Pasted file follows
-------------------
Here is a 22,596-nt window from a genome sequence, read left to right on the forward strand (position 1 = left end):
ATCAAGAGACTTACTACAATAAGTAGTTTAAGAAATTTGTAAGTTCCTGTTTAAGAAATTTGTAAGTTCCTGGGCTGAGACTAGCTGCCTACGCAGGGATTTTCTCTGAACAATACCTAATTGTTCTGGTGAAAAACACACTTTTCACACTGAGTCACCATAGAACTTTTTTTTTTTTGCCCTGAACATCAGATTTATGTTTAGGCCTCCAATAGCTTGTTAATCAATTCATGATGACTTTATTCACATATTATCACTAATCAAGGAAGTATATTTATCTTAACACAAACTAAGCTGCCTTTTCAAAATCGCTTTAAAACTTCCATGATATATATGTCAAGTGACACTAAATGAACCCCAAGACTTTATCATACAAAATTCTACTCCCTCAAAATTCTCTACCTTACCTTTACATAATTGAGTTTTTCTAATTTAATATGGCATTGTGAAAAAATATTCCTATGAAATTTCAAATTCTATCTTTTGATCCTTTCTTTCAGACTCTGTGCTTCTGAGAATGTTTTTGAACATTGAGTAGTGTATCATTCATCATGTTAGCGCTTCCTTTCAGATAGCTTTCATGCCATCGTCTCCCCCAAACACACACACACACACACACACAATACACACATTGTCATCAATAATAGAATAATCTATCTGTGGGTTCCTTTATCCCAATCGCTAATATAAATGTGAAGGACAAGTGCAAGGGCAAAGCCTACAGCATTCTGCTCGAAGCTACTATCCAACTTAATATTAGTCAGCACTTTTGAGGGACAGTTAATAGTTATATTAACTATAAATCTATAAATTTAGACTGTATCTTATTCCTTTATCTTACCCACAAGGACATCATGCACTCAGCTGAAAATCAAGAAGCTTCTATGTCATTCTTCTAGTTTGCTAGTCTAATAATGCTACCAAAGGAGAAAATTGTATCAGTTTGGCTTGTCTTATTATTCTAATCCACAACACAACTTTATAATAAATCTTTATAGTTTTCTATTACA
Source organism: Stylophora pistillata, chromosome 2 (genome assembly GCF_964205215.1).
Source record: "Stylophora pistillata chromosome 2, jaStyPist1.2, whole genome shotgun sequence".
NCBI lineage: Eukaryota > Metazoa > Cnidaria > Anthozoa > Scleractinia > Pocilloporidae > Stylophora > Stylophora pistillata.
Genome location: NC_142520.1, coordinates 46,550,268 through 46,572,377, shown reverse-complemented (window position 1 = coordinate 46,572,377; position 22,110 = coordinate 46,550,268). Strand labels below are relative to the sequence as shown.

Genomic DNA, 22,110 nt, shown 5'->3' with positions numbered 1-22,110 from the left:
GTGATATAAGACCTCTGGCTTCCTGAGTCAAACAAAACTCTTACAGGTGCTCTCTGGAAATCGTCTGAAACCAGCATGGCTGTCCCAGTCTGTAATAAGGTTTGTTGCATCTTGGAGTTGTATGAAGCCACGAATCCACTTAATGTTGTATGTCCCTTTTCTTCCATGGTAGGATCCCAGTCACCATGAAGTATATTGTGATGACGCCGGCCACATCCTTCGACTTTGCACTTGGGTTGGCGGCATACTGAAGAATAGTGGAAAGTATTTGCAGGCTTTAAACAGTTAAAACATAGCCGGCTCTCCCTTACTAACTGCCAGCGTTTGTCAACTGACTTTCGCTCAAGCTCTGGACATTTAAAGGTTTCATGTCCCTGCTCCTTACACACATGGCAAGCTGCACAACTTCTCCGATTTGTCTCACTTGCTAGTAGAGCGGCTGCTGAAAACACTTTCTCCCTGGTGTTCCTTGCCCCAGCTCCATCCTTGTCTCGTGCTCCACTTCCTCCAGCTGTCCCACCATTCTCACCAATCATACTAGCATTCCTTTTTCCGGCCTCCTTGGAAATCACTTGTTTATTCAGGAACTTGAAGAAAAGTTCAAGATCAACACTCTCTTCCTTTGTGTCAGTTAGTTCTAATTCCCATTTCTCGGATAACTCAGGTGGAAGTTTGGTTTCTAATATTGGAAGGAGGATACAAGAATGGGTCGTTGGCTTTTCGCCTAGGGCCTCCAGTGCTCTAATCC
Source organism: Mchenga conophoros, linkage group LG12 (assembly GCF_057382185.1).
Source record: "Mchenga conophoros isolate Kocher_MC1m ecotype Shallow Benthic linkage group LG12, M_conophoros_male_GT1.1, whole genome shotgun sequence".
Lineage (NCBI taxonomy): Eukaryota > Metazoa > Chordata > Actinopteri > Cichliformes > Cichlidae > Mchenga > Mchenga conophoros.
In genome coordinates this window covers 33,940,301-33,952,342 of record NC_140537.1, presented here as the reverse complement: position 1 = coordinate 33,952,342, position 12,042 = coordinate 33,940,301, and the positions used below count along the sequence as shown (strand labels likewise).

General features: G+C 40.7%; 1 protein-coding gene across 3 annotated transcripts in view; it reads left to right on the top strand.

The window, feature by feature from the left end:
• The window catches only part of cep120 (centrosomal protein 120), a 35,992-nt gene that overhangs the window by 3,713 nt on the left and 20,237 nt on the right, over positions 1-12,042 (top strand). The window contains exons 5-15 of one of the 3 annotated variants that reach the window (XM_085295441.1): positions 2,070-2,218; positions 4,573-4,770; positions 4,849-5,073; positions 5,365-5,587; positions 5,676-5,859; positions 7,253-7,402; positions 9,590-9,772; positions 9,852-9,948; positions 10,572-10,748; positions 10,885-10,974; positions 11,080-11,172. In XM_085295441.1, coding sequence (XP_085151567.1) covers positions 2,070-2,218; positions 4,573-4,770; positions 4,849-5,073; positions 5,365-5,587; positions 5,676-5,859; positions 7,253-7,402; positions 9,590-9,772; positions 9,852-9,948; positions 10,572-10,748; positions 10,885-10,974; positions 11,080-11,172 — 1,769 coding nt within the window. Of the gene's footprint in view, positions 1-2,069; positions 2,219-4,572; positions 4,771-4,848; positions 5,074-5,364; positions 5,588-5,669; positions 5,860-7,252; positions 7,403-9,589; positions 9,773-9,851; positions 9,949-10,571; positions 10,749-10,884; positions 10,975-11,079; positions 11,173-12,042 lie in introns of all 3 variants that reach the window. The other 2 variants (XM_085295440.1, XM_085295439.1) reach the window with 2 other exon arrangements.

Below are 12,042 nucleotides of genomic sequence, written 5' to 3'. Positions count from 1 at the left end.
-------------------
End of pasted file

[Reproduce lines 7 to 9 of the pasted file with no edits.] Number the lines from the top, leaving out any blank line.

Genomic DNA, 22,110 nt, shown 5'->3' with positions numbered 1-22,110 from the left:
GTGATATAAGACCTCTGGCTTCCTGAGTCAAACAAAACTCTTACAGGTGCTCTCTGGAAATCGTCTGAAACCAGCATGGCTGTCCCAGTCTGTAATAAGGTTTGTTGCATCTTGGAGTTGTATGAAGCCACGAATCCACTTAATGTTGTATGTCCCTTTTCTTCCATGGTAGGATCCCAGTCACCATGAAGTATATTGTGATGACGCCGGCCACATCCTTCGACTTTGCACTTGGGTTGGCGGCATACTGAAGAATAGTGGAAAGTATTTGCAGGCTTTAAACAGTTAAAACATAGCCGGCTCTCCCTTACTAACTGCCAGCGTTTGTCAACTGACTTTCGCTCAAGCTCTGGACATTTAAAGGTTTCATGTCCCTGCTCCTTACACACATGGCAAGCTGCACAACTTCTCCGATTTGTCTCACTTGCTAGTAGAGCGGCTGCTGAAAACACTTTCTCCCTGGTGTTCCTTGCCCCAGCTCCATCCTTGTCTCGTGCTCCACTTCCTCCAGCTGTCCCACCATTCTCACCAATCATACTAGCATTCCTTTTTCCGGCCTCCTTGGAAATCACTTGTTTATTCAGGAACTTGAAGAAAAGTTCAAGATCAACACTCTCTTCCTTTGTGTCAGTTAGTTCTAATTCCCATTTCTCGGATAACTCAGGTGGAAGTTTGGTTTCTAATATTGGAAGGAGGATACAAGAATGGGTCGTTGGCTTTTCGCCTAGGGCCTCCAGTGCTCTAATCC
Source organism: Mchenga conophoros, linkage group LG12 (assembly GCF_057382185.1).